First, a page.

FARGO — After sit-down meetings with owners of what at least one city commissioner believes are troublesome bars in Fargo, Police Chief David Zibolski indicated to the liquor control board on Wednesday, March 24, that he was satisfied with steps being taken and didn't recommend any penalties.

In earlier statements, City Commissioner Tony Gehrig, who is also on the liquor board, suggested suspensions or even revocations of liquor licenses were in order for the Empire and Bismarck taverns downtown in light of a shooting that injured three people behind the Bismarck and the number of police calls to the two bars.

However, the five-member board took no action after listening to Zibolski, who said the meetings with the bar owners were "very productive."

The chief said he made suggestions to the bar owners about improving safety operations of the two downtown bars, as well as at the African International bar in southwest Fargo.

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Zibolski and Liquor Board Chair Dave Piepkorn, who is also a city commissioner, said they also talked to the bar owners about improving working relationships with police to prevent disorder.

Among the safety measures discussed were identification scanners to cut down on fake IDs and underage drinking, more lighting, updating security cameras and increasing police patrols and officer bar walkthroughs.

These safety measures were something that all bars should consider, he said, adding he was planning meetings with a few more city bar owners.

Zibolski said the rather inexpensive ID scanners not only discover counterfeit IDs but also store a customer's name to see who was in a bar if a crime occurs. He said the technology has greatly improved.

The other top safety improvements would be more lighting in dark areas outside bars and newer digital security cameras.

The chief also talked at length and in a later interview about plans to beef up patrols citywide by making staffing changes.

Downtown resource officers, he said, will have hours changed from day shifts to cover more nights, when more people are out at the bars and restaurants. Those officers will be complemented by additional patrols, including bicycle patrols in the warmer months, he said.

As part of the effort, Zibolski said, more routine bar walkthroughs by officers to check with bar operators are underway.

Piepkorn said he "appreciated the chief's philosophy that if the bar owners are willing to work with the police and city and make changes to improve safety" they wouldn't pursue penalties.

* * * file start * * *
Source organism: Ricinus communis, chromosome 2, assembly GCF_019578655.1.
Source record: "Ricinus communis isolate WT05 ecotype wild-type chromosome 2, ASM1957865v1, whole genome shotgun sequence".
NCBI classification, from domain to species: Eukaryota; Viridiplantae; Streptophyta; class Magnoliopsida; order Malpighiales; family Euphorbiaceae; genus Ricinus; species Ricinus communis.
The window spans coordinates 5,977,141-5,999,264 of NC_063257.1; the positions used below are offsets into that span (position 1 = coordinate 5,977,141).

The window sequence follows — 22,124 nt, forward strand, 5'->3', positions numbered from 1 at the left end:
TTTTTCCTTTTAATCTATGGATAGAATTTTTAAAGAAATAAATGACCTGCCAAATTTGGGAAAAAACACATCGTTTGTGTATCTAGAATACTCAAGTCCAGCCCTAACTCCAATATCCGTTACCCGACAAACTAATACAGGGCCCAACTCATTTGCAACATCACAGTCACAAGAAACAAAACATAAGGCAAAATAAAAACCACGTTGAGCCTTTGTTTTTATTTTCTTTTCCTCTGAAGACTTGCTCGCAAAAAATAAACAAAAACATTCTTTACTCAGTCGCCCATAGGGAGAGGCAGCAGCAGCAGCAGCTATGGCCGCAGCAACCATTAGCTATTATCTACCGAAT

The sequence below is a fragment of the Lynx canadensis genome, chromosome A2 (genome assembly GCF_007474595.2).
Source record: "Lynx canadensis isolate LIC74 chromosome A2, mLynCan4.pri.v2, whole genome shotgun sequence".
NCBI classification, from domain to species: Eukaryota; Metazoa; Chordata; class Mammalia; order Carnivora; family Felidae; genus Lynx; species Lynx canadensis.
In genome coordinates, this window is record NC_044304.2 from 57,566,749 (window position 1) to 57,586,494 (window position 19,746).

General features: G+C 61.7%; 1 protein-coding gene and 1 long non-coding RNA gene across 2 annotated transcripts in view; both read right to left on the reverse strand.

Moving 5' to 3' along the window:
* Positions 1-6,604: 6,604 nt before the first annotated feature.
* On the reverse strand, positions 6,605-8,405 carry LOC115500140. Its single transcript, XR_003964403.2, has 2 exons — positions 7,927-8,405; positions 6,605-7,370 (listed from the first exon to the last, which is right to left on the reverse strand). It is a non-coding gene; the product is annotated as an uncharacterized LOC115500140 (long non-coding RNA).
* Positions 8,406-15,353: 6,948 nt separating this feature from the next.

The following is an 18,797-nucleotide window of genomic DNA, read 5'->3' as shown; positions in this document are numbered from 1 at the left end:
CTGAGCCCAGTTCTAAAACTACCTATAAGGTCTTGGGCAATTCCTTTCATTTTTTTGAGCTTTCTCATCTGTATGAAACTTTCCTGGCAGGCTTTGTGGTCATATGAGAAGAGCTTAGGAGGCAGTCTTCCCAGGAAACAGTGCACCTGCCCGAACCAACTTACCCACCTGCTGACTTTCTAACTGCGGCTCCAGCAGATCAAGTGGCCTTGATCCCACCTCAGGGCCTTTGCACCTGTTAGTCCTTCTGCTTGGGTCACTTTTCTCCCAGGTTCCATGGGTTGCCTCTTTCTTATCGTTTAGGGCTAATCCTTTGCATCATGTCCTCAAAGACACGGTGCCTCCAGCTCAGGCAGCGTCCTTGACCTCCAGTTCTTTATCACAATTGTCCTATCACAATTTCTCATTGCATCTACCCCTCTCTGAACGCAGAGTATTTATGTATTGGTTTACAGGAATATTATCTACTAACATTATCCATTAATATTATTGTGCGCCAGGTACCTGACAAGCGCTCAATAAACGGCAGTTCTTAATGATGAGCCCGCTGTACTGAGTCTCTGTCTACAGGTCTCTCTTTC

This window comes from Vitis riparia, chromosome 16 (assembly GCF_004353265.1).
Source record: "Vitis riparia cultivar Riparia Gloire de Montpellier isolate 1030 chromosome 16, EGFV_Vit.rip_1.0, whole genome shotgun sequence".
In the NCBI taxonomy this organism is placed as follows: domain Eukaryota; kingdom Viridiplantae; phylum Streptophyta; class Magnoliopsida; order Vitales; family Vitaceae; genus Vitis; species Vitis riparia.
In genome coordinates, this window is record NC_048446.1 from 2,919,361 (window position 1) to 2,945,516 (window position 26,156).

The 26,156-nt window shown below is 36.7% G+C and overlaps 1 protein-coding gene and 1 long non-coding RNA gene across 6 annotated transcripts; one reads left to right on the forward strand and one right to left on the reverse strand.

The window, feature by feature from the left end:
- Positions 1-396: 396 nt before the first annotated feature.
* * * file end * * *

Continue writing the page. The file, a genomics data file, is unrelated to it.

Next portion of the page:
"If someone is not willing to do that, there is the option to do some penalty," he said.

Piepkorn said Jim Swanek, who owns the Bismarck and Empire, and the owners of the African International bar were "proactive in making changes and that's a great thing."

He added criminal problems aren't just the fault of the bars.

"It's also the city's responsibility," he said. "Sometimes, I think bars get blamed for a lot of things that go on that all of us should be involved in in finding a solution. "

For example, he said, if the public sees something going on, they should alert police. One example could be sending video accounts to police, and Zibolski said a new body camera system that is likely to be in place by the end of May will have the capability to accept videos from the public.

The chief said the technology should be good for everyone, but there will be requirements to make sure videos aren't doctored.

Zibolski said bars also shouldn't be afraid to call police if something "bad is happening" and that it isn't a negative for the bar if they call.

The chief said in his later interview that after digging further into the police calls made during the past year to the Empire and Bismarck, they learned that "a large majority had nothing to do with the operations of the bar." He said they were often problems outside the bar.

Piepkorn said the overall goal of the new effort is to try to make people feel safer downtown.

Gehrig said he wanted checks down the road to see if the actions were working.

Pipekorn said he agreed and that this was "a critical time" as more people are out and about as the weather gets nicer.

The chief agreed and said implementing changes now "is an excellent time for us to be prepared for the summer."